“Teeee-churrr.” A round-faced boy with gleaming eyes is gradually, but steadily moving into my personal space. I am sitting cross-legged on the story rug getting ready to lead a circle time. Although I have repeated this process, by my estimation, about 8,000 times in the last 31 years, each day with children is different and remarkable to me in some way. This is just one of the pleasures of being in a Montessori classroom. One cannot predict what is going to happen each day, but one can be certain that the children are going to make their own discoveries again and again, and that the thrill associated with their sense of wonder is utterly infectious. I am privileged to have been an observer of this phenomenon, and to soak up some of this pure joy from the exuberance of the young child who is experiencing the “prepared environment” of the Montessori classroom. Now we have talked about and demonstrated personal space many times during our grace and courtesy lessons, or when assisting with a conflict between children. But this boy is not thinking about this social courtesy. His eyes are wide as he zooms in closer, and closer, obviously examining my face with that x-ray vision that only the young possess. Then he is just about two inches from my face, and I can smell his little graham cracker breath. I hold my own breath out of habit, as I am aware that a child’s olfactory sense is so acute. I remember being offended as a child when my teachers had that sour breath or coffee breath. He breaks the silence and says it again, quite slowly. “Teeee-churrr. Your eyes. They have CRACKS!” This made me laugh - hard. And I knew that he wanted to know why I had crow’s feet, and I needed a short answer so that the children who were coming to circle didn’t split apart like little neutrons blasting about in a million directions. So I gave him the boring answer, “Yes, I do have cracks, you are right. People get lines in their skin as they get older.” I knew very well that this explanation did not satisfy him one bit, but I went on to lead the children in song. “This is a song called “The Snowman. The composer is still living and his name is Mr. Sanford Jones.” I asked a child to put the photo of Mr. Jones upon our composer frame. “He lives in North America, in the United States of America, in the state of Georgia, in the city of Savannah.” (As I say these words, children are chosen to bring the map pieces of the continent, the country, etc.) My inquisitive boy is still sitting in front of me, and I can tell he has zero interest in Mr. Jones or the song. He is pondering my weathered and rapidly decaying body. He starts to talk, and I hold up one finger. He knows this means, “Wait,” and he contains himself while we sing. Soon it is time to go outside and children are called to dress for the playground. But my boy is glued to the rug right in front of me. And then as if we were still in mid-conversation, he said, “But teacher, (He often forgets my name,) my mommy does not have any cracks and I do not have any cracks.” “Well,” I said, “Your mommy is quite young and has beautiful smooth skin, and you have only been in the world for four years, so your face has no wrinkles. But guess what?” “What?,” he said, trouble clouding his face. “You have some lines already.” He looked surprised but doubtful. “Turn your hands over dear and I will show you.” He turned his hands over and examined his palms, his face erupted into a beautiful smile, and then he jumped up and ran for his coat, hollering, “I have CRACKS, I have CRACKS!” I have noticed over the last few weeks, my friend makes his way to the low children’s mirror in the classroom and scrutinizes his own face very carefully. And last word about this bright, inquisitive boy…One morning I came into school wearing my long hair down. (I usually wear an up-do.) He hurried over and blurted, “Ohhhhh teacher - you, you look…so very…O L D!” I do think he meant to compliment me, and that in his excitement, he could not retrieve the word “young.” Let’s just think that…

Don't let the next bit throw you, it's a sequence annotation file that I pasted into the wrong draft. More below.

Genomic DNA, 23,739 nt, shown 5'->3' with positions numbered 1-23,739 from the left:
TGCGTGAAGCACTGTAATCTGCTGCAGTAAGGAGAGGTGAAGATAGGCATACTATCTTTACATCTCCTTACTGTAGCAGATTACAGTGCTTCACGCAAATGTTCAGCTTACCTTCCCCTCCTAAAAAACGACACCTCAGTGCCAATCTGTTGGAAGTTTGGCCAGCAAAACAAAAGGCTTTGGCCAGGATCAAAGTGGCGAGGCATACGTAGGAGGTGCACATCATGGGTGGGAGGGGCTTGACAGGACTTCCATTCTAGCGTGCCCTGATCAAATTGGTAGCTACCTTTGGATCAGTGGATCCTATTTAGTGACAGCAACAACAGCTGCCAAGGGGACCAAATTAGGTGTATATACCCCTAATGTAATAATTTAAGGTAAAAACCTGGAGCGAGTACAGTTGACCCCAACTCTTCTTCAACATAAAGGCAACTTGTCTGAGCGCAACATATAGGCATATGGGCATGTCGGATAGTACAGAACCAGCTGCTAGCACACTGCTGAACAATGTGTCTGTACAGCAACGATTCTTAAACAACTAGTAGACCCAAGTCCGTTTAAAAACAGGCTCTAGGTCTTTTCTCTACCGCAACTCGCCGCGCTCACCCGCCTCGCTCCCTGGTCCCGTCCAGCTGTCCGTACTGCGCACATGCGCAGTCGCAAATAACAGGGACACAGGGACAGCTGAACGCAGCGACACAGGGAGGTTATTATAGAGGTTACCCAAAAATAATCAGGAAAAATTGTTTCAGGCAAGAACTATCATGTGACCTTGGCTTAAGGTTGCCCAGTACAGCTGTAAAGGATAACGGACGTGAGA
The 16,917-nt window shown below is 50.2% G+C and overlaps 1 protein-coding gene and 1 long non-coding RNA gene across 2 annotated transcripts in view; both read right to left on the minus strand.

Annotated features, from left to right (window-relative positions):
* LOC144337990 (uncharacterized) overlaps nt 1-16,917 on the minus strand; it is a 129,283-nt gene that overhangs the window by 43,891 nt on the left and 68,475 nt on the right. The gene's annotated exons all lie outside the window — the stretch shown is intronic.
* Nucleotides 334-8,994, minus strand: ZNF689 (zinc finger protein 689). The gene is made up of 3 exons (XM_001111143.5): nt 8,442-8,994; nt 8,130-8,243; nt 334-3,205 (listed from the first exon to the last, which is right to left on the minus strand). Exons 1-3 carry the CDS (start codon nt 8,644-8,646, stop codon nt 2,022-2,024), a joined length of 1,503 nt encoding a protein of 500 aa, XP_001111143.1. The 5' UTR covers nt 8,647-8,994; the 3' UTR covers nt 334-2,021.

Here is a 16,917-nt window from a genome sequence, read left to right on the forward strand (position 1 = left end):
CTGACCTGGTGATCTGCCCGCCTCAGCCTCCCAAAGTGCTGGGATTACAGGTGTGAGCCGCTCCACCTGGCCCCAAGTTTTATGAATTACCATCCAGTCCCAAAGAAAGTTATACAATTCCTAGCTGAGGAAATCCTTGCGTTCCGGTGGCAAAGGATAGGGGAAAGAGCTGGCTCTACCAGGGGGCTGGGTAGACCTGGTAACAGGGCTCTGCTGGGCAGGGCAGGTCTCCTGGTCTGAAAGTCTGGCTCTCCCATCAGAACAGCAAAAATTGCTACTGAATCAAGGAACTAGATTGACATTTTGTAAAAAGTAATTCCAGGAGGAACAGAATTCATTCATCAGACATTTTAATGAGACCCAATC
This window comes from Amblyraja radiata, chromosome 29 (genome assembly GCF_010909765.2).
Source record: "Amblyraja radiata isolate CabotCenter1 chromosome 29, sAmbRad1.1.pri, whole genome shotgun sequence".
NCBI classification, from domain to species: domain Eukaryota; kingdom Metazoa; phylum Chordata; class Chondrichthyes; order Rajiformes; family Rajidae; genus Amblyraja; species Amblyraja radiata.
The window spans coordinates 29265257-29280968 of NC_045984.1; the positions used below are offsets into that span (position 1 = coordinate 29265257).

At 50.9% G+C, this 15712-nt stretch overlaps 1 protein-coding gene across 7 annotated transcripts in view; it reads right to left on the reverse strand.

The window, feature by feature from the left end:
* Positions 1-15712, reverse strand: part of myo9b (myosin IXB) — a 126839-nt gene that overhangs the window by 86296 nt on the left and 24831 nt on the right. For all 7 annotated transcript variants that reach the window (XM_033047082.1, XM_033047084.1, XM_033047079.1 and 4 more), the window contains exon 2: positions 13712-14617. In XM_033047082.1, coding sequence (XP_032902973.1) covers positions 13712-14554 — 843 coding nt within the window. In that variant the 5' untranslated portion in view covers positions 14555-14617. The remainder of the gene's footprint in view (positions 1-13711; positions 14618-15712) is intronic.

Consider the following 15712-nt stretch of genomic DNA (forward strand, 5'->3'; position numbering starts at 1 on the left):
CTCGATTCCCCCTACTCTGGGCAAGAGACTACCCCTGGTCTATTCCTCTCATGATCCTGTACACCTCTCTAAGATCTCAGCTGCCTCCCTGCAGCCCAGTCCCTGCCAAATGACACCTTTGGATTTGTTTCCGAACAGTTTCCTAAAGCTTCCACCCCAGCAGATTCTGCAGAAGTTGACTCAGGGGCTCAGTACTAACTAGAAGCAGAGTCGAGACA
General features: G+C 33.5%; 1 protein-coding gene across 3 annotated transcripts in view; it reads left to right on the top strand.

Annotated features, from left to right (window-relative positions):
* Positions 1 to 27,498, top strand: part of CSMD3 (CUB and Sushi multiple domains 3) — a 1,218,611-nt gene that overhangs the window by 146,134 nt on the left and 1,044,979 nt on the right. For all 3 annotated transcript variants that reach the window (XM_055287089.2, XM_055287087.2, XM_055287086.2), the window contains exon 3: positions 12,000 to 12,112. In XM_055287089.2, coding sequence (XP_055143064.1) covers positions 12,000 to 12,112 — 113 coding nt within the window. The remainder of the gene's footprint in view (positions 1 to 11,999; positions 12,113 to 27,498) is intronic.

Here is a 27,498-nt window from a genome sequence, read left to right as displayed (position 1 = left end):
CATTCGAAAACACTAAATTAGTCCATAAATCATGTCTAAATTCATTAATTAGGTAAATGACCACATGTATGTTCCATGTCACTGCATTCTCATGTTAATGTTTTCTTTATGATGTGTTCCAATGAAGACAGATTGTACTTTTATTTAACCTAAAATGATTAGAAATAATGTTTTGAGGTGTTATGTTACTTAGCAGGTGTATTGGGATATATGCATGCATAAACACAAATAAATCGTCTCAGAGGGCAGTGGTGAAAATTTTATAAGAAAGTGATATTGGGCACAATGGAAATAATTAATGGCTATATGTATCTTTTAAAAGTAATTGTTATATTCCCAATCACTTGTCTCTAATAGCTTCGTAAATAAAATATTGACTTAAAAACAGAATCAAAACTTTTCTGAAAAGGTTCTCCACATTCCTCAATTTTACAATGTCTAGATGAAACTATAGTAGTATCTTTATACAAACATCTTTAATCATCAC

MY YOUNG FRIEND WHO WORRIES ABOUT MY AGE